Thermacell Repellants, Inc. v. Ideavillage Products Corp. et al. (D. Mass. 21-cv-1-263).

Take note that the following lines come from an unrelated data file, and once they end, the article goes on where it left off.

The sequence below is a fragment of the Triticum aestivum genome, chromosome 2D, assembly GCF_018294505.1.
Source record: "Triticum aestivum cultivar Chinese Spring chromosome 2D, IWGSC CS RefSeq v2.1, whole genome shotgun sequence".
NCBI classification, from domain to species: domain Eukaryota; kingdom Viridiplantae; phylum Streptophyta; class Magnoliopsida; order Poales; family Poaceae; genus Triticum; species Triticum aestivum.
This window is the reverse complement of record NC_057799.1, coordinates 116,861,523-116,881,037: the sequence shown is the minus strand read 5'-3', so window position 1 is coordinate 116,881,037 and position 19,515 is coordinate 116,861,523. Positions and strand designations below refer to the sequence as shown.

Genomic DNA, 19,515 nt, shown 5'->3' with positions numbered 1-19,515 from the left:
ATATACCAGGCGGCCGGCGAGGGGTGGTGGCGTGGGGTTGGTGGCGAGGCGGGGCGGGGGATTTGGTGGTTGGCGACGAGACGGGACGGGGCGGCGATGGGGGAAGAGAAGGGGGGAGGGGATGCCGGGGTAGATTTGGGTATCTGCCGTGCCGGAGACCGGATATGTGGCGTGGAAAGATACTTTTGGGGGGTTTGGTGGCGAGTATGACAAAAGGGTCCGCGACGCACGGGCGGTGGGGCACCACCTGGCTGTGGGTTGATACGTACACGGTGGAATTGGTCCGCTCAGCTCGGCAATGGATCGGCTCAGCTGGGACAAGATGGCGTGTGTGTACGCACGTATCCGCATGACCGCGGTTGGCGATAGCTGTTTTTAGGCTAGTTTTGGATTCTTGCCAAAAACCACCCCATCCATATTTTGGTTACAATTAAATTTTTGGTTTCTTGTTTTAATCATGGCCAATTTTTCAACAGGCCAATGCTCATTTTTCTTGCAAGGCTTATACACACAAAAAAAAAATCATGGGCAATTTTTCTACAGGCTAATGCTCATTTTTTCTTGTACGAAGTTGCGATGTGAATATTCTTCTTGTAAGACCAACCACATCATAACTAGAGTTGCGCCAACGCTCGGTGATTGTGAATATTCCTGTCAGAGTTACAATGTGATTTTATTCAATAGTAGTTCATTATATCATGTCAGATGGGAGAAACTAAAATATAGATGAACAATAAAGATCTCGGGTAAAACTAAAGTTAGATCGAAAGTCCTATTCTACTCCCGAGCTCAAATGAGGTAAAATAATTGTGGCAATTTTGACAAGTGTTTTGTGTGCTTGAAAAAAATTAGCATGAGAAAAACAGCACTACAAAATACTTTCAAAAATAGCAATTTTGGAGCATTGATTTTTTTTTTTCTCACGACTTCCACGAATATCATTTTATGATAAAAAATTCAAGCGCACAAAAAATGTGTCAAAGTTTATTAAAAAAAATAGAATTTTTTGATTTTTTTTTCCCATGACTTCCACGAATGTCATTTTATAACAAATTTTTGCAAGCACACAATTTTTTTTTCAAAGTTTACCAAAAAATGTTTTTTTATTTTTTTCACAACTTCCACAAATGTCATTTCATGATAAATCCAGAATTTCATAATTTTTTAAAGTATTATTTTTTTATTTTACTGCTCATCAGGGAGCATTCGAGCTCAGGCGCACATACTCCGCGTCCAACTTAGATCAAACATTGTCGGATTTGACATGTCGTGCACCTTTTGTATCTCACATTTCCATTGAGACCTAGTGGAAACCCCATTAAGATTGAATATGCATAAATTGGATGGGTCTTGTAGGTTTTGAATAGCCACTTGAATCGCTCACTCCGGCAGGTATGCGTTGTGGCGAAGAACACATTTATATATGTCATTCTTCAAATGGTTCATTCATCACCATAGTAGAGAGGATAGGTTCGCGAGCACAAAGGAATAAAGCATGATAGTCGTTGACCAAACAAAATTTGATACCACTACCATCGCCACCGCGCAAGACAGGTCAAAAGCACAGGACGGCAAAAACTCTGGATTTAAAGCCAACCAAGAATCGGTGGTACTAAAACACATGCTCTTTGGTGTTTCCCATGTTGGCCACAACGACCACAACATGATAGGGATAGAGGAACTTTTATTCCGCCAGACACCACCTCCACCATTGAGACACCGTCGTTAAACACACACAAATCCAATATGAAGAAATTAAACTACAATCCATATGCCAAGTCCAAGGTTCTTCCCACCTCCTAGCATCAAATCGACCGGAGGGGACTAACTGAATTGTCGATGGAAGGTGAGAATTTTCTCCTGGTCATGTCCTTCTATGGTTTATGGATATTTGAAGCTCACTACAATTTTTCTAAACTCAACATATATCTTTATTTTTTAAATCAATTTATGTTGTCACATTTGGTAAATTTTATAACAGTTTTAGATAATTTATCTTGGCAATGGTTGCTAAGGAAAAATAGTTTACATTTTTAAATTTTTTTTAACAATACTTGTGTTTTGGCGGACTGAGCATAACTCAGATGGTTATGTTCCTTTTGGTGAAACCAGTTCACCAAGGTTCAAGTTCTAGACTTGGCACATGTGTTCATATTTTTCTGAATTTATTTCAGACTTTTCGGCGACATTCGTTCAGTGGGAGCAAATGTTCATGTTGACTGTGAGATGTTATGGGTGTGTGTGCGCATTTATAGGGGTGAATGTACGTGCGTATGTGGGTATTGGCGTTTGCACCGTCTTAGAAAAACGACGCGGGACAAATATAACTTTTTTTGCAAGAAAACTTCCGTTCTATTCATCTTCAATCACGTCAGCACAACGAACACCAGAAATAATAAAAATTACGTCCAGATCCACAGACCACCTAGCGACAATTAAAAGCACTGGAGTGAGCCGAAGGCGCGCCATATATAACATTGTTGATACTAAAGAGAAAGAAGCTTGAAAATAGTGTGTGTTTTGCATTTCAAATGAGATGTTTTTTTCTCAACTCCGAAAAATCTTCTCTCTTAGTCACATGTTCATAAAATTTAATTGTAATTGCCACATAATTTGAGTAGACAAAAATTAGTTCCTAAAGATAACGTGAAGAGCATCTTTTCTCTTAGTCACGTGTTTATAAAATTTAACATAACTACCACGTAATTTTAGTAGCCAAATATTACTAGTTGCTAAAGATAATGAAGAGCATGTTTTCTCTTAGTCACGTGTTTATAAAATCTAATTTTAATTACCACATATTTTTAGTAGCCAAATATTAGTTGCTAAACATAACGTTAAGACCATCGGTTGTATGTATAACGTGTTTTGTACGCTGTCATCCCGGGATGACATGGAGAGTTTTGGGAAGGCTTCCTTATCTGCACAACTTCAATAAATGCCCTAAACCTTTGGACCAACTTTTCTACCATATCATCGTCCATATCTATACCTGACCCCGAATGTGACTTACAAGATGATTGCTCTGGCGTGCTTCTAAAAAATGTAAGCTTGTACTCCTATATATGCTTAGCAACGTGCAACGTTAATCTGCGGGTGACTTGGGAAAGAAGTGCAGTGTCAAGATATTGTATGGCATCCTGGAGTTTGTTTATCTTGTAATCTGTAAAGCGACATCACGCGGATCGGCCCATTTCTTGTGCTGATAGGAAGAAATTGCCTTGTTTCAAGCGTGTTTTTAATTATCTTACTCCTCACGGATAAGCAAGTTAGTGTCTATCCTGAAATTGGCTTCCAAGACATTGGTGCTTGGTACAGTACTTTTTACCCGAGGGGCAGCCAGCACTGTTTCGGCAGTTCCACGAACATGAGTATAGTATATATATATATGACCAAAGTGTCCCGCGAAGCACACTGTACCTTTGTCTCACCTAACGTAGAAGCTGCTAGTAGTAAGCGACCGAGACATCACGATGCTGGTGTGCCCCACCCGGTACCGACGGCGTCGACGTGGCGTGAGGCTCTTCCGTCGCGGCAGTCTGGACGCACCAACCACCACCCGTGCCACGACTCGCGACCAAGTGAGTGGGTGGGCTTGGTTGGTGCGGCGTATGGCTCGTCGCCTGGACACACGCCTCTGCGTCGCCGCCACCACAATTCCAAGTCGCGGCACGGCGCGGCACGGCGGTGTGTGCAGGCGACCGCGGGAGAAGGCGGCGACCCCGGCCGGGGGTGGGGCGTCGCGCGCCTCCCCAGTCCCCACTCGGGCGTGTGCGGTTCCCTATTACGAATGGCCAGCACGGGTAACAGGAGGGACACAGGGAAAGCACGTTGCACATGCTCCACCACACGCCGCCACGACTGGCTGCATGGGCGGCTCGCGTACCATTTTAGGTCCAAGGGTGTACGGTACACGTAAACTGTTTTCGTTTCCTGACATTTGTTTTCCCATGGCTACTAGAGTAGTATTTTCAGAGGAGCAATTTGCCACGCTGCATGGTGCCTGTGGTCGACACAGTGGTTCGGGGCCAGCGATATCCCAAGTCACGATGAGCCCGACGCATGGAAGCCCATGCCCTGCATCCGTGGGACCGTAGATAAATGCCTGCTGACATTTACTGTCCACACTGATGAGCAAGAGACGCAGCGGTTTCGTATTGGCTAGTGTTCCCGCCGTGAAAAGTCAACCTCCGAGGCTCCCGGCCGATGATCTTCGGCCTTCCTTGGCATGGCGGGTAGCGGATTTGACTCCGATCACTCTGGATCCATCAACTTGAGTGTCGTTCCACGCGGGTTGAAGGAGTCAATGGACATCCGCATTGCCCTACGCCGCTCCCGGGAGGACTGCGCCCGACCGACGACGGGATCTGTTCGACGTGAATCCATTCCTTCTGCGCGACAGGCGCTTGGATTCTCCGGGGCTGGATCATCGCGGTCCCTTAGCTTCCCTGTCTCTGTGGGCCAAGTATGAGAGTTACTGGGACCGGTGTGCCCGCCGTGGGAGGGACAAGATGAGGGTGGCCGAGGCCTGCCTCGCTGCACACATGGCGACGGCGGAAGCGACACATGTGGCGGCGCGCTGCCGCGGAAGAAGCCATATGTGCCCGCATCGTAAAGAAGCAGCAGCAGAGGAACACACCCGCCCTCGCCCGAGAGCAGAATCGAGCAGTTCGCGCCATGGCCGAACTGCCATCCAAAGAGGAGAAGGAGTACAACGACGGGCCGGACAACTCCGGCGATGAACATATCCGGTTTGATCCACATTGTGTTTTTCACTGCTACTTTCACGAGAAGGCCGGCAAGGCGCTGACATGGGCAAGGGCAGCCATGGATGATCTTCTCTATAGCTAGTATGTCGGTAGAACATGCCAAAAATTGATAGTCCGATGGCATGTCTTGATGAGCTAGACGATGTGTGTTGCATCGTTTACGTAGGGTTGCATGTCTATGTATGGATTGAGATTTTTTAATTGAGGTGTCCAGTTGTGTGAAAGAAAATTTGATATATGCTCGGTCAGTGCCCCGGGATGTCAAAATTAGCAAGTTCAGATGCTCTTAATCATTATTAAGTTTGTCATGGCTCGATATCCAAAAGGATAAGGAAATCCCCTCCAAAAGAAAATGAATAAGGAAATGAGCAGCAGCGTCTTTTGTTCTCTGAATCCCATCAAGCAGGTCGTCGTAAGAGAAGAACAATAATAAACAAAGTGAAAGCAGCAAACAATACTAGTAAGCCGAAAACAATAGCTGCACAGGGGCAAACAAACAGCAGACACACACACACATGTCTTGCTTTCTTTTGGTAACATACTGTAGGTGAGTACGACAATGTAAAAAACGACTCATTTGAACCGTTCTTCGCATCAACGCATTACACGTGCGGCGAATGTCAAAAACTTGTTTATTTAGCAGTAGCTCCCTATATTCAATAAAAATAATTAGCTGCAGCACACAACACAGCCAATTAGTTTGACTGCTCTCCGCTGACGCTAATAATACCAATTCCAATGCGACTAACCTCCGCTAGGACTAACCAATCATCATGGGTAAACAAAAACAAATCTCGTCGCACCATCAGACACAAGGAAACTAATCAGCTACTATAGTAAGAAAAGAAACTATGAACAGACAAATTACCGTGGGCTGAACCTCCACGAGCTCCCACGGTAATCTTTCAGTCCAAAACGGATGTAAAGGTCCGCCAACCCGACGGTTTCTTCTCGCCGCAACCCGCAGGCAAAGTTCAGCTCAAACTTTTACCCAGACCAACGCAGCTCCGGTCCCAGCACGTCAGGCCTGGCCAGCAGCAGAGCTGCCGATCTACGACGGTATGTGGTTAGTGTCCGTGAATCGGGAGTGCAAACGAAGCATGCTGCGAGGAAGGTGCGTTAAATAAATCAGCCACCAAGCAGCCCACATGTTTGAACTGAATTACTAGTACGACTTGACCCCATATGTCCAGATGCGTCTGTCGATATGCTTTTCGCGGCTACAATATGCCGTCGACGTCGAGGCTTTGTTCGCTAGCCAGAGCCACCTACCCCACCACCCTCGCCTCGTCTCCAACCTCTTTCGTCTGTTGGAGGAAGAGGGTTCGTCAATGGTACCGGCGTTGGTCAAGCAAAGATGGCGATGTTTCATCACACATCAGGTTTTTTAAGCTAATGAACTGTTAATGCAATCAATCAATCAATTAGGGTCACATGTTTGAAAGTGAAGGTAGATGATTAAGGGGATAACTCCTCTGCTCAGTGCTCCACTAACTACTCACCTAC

Thermacell Repellants, which sells mosquito and tick repellant devices, accessories and clothing, accuses Ideavillage of trademark infringement, false designation of origin and statutory and common law unfair competition.  Thermacell says that it began using the THERMACELL trademark in 1985 (when Thermacell was known as Schwabel) for cartridges containing liquid fuel for curling irons and brushes, and in 1986 obtained a  registration on the mark for this application.  Schwabel began using the mark for additional products, including insect repellant devices, in 1998, and obtained a federal registration on the mark for “devices having a heating element powered by cartridges containing liquid fuel which dispense insect repellant” in 2002.   After expanding the use of the mark to other products, Thermacell obtained a registration on the mark for various types of bags, hats and utility lights.  Thermacell says that New Jersey’s Ideavillage is a company that partners with individual clients to market products through television advertising.  Ideavillage recently began advertising shirts using the THERMACELL mark, and filed an intent to use application for COPPER FIT THERMACELL for compression garments.  The application was apparently rejected based on a likelihood of confusion with Thermacell’s registration.  Thermacell says that, despite the rejection and despite Thermacell’s having expressed concerns with the potential use of the Ideavillage mark, Ideavillage nevertheless began selling apparel under the COPPER FIT THERMACELL mark, and presented the mark on its packaging in a way that separated THERMACELL from the COPPER FIT portion of the mark.  Moreover, the COPPER FIT portion is designated with a ® symbol, while the THERMACELL portion is separately designated with a “TM” symbol, indicating an intent to claim trademark rights in THERMACELL standing alone.  Ideavillage sells products bearing these marks through Lowed Home Improvement, which also carries Thermacell products, further enhancing the likelihood of confusion.  Thermacell seeks destruction of products bearing the THERMACELL mark, injunctive relief against further usage of the mark, and monetary damages, fees and costs.

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